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One of the most prolific meteor showers of the year, and known by experts to be perhaps the most reliably prolific, the Geminids, is just weeks away. It promises to deliver a grand finale of dazzling asteroid debris to round out a year full of spectacular stargazing. And though it would be a wintry, potentially ice-cold show depending on where you live, it’s not too late to plan to get to a dark sky location to be dazzled — kids may or may not be included.

What is the Geminids Meteor Shower?

The Geminids Meteor Shower is one of a kind. It’s a favorite among star-watchers because year after year, it’s reliably one of the most active meteor showers. At its peak, you can expect to see 150 meteors per hour, according to the American Meteor Society.

Not only are there a lot of meteors passing through the sky during the Geminids, but they also move very slowly and shine a very bright yellow, making them vibrant and easy to spot in the sky, per The Farmer’s Almanac.

The meteor shower originates from the fragments of an asteroid known as 3200 Phaethon — which is why this shower differs from the others throughout the year. Most meteor showers come from the debris from a comet, but the Geminids result from debris from an asteroid.

And it’s an oldie: The Geminids is a nearly 200-year-old meteor shower. The first recorded sighting of the Geminids was in 1833, Space reports, “from a riverboat on the Mississippi River.” The mere fact that people alive almost 200 years ago got to see what we’ll see in just a few weeks is mind-blowing — like a piece of astronomical history.

When will the 2023 Geminids Meteor Shower peak?

The 2023 Geminids Meteor Shower is estimated to peak on the nights of December 13 and 14, depending on your time zone, though it is active in our skies from November 19 to December 24.

What are the best conditions to watch the 2023 Geminids Meteor Shower?

According to the experts, the best condition to watch any meteor shower, including the Geminids Meteor Shower, is to find a dark sky that’s not lit by city lights or a bright moon. You can do that by simply driving away from your city if you live in one, counting your lucky stars (literally) if you live rurally, or by visiting a dark sky park.

You don’t need any special equipment to see the shower zip through the sky. It’s likely to be cold out though, so you’ll want to make sure you (and the kids, if you dare keep them up that late) are bundled up well and maybe have some sleeping bags to lay on the ground so you can look up. If you’re in a more light-polluted area, be sure to give your eyes time to adjust to the darkness of the sky; it may take a while for you and the family to adjust so you can see the starry show.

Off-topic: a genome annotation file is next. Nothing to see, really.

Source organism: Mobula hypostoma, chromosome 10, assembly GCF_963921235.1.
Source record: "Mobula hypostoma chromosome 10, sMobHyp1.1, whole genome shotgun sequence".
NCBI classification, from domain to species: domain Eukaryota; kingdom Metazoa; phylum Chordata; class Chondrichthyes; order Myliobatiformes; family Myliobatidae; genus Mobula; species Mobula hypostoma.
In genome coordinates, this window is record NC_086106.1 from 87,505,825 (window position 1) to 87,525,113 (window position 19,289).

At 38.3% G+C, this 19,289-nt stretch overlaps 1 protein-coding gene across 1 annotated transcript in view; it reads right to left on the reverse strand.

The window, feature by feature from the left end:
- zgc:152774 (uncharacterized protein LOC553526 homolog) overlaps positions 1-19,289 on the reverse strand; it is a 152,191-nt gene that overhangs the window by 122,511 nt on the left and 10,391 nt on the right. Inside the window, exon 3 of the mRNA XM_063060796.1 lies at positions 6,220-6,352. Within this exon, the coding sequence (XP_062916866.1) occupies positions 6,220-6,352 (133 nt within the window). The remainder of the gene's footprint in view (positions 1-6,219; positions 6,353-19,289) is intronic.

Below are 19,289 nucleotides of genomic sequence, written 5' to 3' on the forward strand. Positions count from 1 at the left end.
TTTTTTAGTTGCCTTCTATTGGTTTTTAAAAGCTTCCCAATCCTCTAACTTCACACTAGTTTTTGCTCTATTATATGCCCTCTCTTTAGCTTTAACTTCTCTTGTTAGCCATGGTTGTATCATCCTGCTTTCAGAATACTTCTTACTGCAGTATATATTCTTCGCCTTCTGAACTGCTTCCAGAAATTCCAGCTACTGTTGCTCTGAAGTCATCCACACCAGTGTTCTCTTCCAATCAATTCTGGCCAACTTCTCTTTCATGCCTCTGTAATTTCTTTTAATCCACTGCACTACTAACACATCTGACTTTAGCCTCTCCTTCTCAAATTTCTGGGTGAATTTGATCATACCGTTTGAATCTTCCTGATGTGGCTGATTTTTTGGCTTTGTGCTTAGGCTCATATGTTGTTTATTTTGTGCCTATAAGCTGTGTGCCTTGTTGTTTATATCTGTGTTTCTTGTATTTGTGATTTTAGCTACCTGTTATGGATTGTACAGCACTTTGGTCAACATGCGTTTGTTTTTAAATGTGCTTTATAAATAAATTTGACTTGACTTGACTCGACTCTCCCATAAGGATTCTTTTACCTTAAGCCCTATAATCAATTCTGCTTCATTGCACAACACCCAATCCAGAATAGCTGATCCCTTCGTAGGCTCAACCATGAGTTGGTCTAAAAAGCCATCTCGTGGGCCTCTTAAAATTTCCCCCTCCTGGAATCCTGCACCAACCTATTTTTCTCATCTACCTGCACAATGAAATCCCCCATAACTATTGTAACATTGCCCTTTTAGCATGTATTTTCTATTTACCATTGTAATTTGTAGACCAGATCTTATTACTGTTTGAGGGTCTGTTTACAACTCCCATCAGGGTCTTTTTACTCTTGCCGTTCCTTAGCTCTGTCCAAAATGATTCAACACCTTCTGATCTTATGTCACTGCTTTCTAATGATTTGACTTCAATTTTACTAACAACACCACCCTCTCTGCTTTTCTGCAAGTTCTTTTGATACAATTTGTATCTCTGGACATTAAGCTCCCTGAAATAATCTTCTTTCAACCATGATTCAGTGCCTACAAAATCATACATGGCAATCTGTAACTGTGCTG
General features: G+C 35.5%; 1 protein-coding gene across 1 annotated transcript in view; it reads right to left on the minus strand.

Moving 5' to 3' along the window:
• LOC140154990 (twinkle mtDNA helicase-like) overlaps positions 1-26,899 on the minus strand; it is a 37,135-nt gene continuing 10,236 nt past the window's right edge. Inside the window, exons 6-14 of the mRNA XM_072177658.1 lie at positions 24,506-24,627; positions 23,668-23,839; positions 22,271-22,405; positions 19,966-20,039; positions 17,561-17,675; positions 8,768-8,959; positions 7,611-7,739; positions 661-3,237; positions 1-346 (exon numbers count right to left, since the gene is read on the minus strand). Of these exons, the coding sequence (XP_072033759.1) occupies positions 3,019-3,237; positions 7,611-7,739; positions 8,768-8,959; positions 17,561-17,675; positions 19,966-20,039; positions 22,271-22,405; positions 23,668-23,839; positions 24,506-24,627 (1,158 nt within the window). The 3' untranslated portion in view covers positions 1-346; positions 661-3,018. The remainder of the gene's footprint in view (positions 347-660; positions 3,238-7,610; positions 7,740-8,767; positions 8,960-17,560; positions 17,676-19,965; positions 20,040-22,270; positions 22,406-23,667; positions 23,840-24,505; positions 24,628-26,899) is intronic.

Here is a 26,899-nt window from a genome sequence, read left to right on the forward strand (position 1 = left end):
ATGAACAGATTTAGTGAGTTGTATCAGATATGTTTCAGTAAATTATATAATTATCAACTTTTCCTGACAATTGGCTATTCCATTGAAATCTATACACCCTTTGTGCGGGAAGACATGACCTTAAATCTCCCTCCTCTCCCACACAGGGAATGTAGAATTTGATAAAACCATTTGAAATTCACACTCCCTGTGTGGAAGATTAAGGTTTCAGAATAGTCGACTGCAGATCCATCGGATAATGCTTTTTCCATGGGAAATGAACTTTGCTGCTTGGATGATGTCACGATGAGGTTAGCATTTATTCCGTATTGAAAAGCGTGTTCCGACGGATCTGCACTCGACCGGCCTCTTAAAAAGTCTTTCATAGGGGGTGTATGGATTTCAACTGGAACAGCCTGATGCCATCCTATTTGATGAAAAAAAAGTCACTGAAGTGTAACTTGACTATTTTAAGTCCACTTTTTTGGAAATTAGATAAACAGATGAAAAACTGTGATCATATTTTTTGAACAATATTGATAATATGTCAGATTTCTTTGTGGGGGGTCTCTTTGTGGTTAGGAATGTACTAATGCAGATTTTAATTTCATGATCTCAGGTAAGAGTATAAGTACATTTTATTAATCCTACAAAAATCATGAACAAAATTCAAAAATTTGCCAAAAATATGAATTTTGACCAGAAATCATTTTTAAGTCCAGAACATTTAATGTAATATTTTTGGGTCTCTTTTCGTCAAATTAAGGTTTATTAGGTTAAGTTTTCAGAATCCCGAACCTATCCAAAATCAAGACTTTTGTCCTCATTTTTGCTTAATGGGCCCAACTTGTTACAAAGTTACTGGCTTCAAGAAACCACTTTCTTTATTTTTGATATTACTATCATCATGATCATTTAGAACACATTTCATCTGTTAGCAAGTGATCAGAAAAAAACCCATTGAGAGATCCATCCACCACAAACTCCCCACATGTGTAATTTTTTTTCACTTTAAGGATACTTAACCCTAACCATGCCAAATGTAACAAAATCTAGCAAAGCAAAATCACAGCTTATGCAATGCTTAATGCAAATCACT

The show can start as early as 9 p.m. and peak in the early morning hours of 2 a.m. It will peak in the days after December’s new moon, so there will be dark skies to provide the best possible viewing situation.

Which dark sky parks will have the best view of the Geminids Meteor Shower?

Light pollution is the biggest obstacle in seeing any nighttime show — from meteor showers to the Big Dipper. Although simply driving away from your urban area will help you see this prolific shower, you can do even better. Heading to an area that’s considered a “dark sky park” will offer you and your family the best view of this spectacular meteor shower.

The International Dark-Sky Association (IDA) tracks and records the locations across the country they consider “starry sky parks,” or locations that are unimpeded by light pollution and, thus, perfect for viewing a meteor shower.

According to the IDA, more than half of U.S. states have at least one location that has been certified as a “dark sky park,” including several national parks. Here are a few to consider if you want to make a real trip out of this prolific meteor shower show:

Black Canyon of the Gunnison National Park in ColoradoCape Lookout National Seashore in North CarolinaCherry Springs State Park in PennsylvaniaCity of Rocks National Preserve in IdahoDeath Valley National Park in CaliforniaGeauga Observatory Park in OhioGrand Canyon National Park in Arizona

For a full list of IDA-certified National Parks and other designated “dark sky parks” to help plan your star gazing event, visit the IDA’s website.